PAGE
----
RollingRockNightLightCoorsNightLightIt certainly seems like something a brand owner ought to be able to control if it wanted to limit its exposure to product liability claims and potential brand tarnishment.

Brand deputies, what say you, if you manage a brand, do any of these uses bother you?

Trademark types, would you hesitate to send a cease and desist letter on any of these?

Seth Godin writes a post today that resonates with our continued drum beat about a corporate chasm that can divide those on the same team.

In his post, Seth writes about the “inevitable split between the people who market what gets made and the people who design what gets made.”

He notes the difficulty of having those roles merge into one, but the enormous payoff when it is pulled off, citing JetBlue and Apple as examples.

One friendly amendment we’d offer is to not forget about the role and importance of flexible, creative, and team-oriented trademark and intellectual property counsel.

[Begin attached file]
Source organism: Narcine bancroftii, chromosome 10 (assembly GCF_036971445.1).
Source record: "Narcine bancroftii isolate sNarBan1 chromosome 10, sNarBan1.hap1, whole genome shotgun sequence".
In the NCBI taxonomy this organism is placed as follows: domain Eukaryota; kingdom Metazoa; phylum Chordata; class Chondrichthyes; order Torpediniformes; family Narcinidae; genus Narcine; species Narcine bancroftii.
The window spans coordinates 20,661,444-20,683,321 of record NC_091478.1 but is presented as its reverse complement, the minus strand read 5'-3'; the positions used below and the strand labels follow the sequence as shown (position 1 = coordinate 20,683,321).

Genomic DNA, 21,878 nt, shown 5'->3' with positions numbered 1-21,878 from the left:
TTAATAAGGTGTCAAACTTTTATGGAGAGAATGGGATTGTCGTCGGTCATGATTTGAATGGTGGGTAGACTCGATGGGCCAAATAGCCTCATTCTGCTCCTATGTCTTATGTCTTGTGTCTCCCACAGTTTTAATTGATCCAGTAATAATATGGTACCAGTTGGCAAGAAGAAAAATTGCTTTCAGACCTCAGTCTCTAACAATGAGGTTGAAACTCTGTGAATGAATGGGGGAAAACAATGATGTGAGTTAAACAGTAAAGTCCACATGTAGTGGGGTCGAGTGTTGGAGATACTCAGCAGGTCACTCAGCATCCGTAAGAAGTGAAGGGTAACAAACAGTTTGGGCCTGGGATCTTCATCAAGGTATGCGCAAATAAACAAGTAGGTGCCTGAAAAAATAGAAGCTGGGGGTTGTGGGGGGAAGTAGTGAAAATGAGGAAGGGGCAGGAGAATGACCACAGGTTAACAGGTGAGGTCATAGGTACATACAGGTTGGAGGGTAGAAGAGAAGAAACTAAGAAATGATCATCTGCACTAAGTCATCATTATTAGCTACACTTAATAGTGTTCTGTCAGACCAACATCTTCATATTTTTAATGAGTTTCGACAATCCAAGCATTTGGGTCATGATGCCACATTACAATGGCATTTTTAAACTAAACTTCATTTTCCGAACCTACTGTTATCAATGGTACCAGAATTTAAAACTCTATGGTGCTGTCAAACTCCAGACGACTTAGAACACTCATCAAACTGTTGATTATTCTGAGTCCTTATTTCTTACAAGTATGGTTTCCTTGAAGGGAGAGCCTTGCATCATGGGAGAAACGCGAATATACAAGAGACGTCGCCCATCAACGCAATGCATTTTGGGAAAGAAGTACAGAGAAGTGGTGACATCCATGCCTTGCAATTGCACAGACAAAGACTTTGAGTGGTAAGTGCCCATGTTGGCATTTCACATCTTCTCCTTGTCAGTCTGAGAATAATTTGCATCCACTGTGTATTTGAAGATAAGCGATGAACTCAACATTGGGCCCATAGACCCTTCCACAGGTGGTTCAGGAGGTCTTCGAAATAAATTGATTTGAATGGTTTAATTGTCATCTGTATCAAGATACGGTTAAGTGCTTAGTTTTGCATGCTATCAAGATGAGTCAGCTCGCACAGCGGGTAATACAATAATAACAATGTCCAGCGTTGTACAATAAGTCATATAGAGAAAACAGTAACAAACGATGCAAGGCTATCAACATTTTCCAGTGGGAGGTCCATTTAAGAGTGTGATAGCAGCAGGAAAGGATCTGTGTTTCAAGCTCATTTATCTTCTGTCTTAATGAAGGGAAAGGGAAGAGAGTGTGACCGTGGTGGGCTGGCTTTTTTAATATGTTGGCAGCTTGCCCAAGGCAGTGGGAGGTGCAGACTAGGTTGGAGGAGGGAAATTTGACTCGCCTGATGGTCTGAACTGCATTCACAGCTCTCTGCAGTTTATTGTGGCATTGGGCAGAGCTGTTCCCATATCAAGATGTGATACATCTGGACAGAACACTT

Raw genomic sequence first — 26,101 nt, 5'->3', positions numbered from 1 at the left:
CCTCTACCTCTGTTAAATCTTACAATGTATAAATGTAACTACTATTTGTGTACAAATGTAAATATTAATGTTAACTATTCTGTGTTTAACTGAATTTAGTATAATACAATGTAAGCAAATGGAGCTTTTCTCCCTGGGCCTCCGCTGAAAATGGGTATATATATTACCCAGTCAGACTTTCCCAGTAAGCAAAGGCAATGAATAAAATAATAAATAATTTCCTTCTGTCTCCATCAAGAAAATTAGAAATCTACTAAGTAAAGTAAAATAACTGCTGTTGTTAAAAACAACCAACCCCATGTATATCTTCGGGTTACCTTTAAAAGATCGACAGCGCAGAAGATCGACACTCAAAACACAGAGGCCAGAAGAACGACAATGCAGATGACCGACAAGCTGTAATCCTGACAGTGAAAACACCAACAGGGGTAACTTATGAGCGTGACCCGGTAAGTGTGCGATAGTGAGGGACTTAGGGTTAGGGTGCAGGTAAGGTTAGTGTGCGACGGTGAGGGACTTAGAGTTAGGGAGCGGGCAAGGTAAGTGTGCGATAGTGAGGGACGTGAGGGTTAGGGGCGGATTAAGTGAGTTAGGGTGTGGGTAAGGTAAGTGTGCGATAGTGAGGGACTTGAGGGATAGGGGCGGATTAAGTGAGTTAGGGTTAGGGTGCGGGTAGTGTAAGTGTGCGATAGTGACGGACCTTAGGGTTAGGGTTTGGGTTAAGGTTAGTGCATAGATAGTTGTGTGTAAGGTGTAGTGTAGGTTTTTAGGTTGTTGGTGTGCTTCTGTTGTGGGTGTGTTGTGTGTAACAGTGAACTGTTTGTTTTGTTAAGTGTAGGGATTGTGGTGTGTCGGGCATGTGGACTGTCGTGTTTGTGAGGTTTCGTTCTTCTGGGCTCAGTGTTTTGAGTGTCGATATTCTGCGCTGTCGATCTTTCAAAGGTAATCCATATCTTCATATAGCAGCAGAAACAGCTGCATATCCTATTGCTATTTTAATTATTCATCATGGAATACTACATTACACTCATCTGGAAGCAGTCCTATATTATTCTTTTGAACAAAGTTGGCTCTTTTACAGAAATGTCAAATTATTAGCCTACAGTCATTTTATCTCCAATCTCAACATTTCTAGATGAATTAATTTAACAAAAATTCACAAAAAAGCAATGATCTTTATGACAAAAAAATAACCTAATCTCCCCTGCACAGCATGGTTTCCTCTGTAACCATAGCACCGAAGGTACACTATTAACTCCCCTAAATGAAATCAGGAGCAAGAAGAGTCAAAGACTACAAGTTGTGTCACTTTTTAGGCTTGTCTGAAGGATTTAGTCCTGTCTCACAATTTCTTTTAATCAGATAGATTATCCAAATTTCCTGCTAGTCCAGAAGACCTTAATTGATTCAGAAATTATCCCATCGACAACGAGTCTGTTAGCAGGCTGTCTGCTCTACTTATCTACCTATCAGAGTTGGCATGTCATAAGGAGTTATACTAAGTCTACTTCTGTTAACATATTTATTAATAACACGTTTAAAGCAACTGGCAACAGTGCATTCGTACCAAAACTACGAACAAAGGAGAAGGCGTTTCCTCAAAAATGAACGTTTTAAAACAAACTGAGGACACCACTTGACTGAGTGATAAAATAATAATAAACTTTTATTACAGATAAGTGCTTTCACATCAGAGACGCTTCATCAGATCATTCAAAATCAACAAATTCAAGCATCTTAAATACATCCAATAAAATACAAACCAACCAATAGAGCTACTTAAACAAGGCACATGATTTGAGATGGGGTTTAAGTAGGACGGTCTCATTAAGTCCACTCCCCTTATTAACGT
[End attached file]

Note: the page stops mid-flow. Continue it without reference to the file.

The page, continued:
So much can be achieved when designers, marketers, and trademark types are working together in harmony as one, even if those roles cannot be filled by one person.

MillerCoors is currently running this Lite Beer ad, promoting the limited edition original can, and taking credit for inventing the light beer category, way back in 1973.

It is a great reminder that despite Miller’s determined and long-protracted litigation over its attempt to own the word LITE as a trademark for beer, in the end, it was unsuccessful because the misspelled word LITE was found generic — along with the correctly-spelled word LIGHT — for a type or category of beer, namely, low calorie beer.